Tuesday, September 24, 2019

#216 - Monday, September 23, 2019 - Continuous Process Improvement

While I was procrastinating on homework, I was thinking about how dang long it takes for SequenceGenerator Pro to plate solve images so that it can center the target.  I'm losing precious imaging time!  So I decided to Google the problem and see if there were any parameters for using either the remote or local Astronometry.net server to make it go faster.  While I was researching, I found out that one of the supported plate solve programs, called PlateSolve2, was actually free!  It's developed by Planewave.  You don't even need to install a program -- SGP ships with the program, and you just need to install the databases.  So I downloaded both (which total less than a gigabyte, much smaller than Astrometry.net's databases), and the only parameters you have to configure are where the two databases are located (you really only need one, but having both makes it go faster) and the FOV of your telescope + camera system, in arcminutes.  Setup took minutes.

When it got dark after I had dinner, I went outside and got set up.  I also set up my DSLR on a tripod to run timelapse all night -- I thought it would be fun to watch the scope track the sky and switch between targets.  I'll post the video when I finish putting it together.  After figuring out where I wanted it and getting it focused, I got my tablet set up on the scope by about 8:45 PM.  I watched as it slewed to the Eastern Veil Nebula, and plate solved & centered the target in less than a minute!  Sooooooo much faster.  Woo hoo!!

Around 9:50 PM, I went out one more time to check how it was doing, and watch it slew to the Cocoon Nebula.  I noticed that the battery was actually discharging, even though it was plugged in -- this can happen when it's using more power than the AC adapter can provide.  It's unusual, but I figured that maybe the new adapter I got so that I could keep one with me in my backpack wasn't up to snuff.  So I swapped it out with one inside that I knew worked, and turned down the performance to better battery mode.  The plate solve went smoothly and quickly, and I headed to bed.  I was going to check on progress later in the night from my phone, but my wifi card died again, so my tablet was offline.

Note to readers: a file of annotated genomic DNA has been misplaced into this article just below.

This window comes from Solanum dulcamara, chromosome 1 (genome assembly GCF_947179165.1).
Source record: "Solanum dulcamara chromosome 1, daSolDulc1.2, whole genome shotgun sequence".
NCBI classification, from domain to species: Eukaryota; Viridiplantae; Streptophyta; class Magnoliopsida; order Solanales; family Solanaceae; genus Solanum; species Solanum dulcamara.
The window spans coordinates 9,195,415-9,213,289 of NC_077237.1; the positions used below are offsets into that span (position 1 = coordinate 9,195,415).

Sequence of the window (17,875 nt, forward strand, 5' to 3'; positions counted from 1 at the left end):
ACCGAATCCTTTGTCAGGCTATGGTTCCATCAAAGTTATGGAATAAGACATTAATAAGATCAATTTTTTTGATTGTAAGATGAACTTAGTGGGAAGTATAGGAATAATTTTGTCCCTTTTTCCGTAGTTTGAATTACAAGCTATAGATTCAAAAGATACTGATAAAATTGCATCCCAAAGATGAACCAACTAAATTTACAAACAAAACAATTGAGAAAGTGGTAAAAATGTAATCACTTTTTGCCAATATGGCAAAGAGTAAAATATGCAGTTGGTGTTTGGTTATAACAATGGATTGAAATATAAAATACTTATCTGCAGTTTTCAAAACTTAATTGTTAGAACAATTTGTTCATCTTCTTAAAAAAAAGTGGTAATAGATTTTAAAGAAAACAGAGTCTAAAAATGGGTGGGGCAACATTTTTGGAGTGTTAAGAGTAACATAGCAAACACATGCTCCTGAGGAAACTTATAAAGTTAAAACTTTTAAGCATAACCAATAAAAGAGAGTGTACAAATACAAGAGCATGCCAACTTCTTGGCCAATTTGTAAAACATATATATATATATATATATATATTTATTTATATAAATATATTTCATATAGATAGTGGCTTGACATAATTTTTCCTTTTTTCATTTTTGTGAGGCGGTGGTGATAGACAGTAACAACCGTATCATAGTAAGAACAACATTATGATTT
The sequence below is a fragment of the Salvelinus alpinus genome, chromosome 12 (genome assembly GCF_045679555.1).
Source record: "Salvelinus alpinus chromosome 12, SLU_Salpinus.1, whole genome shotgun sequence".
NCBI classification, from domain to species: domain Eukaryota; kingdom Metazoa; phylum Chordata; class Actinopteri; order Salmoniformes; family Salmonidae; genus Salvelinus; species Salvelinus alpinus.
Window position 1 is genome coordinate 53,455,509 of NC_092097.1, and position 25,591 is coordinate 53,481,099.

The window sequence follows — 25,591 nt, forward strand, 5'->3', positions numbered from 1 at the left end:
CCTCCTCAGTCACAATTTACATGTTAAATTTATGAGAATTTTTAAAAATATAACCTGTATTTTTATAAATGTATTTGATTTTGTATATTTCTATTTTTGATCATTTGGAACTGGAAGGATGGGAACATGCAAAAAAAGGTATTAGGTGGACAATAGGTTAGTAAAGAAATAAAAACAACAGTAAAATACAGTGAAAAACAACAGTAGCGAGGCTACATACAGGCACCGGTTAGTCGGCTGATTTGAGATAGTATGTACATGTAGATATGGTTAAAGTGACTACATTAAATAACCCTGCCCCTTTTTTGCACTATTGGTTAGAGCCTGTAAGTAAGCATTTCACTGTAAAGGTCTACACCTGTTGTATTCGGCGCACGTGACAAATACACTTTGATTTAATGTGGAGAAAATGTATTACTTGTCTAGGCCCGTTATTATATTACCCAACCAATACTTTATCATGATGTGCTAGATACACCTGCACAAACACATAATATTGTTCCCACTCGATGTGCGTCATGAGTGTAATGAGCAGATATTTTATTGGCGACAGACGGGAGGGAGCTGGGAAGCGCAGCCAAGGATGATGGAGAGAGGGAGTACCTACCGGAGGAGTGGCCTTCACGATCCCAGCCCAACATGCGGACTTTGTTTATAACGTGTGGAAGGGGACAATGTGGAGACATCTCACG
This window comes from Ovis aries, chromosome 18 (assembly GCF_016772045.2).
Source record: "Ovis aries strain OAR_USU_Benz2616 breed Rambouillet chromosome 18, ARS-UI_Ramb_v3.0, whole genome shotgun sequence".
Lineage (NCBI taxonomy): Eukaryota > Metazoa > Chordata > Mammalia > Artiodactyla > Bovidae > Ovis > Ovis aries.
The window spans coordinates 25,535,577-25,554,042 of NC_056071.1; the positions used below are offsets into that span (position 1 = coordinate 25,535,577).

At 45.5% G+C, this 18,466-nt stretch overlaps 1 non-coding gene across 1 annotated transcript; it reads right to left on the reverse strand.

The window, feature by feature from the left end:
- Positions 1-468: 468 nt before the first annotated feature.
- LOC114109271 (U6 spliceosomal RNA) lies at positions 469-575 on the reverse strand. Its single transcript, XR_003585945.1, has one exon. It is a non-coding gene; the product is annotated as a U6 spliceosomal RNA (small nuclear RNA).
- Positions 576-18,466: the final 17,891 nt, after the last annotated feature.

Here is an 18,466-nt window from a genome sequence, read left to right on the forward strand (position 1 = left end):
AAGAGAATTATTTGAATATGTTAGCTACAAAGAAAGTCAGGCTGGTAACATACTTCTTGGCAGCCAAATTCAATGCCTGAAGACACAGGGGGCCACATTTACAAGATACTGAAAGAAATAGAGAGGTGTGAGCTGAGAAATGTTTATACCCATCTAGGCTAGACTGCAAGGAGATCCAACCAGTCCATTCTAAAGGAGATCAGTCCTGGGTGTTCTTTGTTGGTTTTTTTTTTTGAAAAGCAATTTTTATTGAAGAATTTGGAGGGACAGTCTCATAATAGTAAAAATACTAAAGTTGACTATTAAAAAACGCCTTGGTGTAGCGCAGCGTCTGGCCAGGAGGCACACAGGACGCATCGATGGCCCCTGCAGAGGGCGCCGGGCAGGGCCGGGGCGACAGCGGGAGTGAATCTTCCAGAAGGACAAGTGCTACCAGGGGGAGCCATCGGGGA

I got up the next morning and went outside to close it up, and saw that it was at the slew limit position!  Luckily the dec axis didn't slide out this time, and the mount had stopped tracking when it hit the 20 degrees past the meridian mark.  What I suspected happened turned out to be true -- my tablet had continued to discharge while plugged into power, and had died sometime in the night.  Exactly when, I wasn't sure.  On the hand controller, I told it to go to the home position, which is did correctly and without issue.  Then I put it into hibernate mode.

After breakfast, my tablet had recharged enough for me to turn it on, so I copied off the images to see how far it got.  It looked like it had shut down a little after 1 AM.  Darn!  Half a night gone!  I decided to bring the possibly bad charger with me to school and test out whether it did the same thing.  It turned out to be fine, so I'll just chalk it up to it being on for several days and probably having an overabundance of stuff going on in the background.  

I'll re-take the timelapse on Tuesday night, since having it stop partway through the night isn't as interesting.  

I'll also set the slew limit to only 5 degrees to prevent what didn't happen this time, but did happen last time the sequence didn't stop the mount, which was the dec axis going haywire after slipping out a bit.  So I at least won't have to worry about that if my tablet dies or crashes -- the mount will stop tracking on its own.  The only thing left is that the camera cooler will continue to run, but usually I am awake before it gets very warm out or the sun hits it, so this shouldn't be too big of a deal.

Continuing to fine-tune the process!  Now I just need to set aside some time next weekend to look into the dec axis jumping problem when it's pointing west.  I'd like to be able to do meridian flips and image for the bit of sky I have between the meridian and my lemon tree, especially now that plate solving is working so well.  And I need to be able to track longer for putting on my longer-focal-length scopes, as well as using narrowband filters, so I need to make some adjustments since I'm seeing lots of little errors in the images.  I know it can run well, since it did so good at the Texas Star Party!

Got as far as M77 before the moon came up -- here it is, center, with NGC 1055 off to the left!
And some bloaty stars, since I'm still working on acquiring the Astronomik CLS-CCD filter that blocks IR.

Next post: #217 - Tuesday, September 24, 2019 - Smooth Sailing

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